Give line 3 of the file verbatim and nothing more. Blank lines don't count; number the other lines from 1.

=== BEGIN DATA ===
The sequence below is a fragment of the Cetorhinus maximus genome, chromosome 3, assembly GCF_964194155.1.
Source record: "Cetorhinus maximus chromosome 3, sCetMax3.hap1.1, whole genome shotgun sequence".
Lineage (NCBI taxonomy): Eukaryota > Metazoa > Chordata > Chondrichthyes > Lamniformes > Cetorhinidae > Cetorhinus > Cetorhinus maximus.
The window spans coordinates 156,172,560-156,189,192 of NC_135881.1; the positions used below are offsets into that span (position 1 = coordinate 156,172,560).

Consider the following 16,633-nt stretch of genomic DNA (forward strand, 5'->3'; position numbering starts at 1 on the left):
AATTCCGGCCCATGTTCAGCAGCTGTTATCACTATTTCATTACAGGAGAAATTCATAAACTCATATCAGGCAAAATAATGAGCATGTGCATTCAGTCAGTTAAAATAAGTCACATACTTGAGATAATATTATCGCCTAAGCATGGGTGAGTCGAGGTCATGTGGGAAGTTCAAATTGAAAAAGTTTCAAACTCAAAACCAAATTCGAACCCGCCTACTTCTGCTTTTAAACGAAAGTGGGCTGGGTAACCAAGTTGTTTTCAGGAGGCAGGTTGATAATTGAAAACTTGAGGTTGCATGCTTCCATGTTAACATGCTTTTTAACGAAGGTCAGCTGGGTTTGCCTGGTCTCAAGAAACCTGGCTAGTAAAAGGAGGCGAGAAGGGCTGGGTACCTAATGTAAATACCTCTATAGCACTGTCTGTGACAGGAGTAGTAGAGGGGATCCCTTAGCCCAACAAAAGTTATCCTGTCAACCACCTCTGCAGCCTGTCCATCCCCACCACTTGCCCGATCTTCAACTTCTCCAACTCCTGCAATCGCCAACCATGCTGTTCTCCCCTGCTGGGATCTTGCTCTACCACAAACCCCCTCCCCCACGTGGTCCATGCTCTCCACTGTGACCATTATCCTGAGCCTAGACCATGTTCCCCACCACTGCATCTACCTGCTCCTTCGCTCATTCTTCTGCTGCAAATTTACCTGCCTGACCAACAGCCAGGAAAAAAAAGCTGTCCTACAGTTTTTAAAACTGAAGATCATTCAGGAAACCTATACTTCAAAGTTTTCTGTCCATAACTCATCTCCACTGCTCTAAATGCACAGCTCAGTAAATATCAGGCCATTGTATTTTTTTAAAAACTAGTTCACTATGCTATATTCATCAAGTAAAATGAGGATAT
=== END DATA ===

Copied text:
Lineage (NCBI taxonomy): Eukaryota > Metazoa > Chordata > Chondrichthyes > Lamniformes > Cetorhinidae > Cetorhinus > Cetorhinus maximus.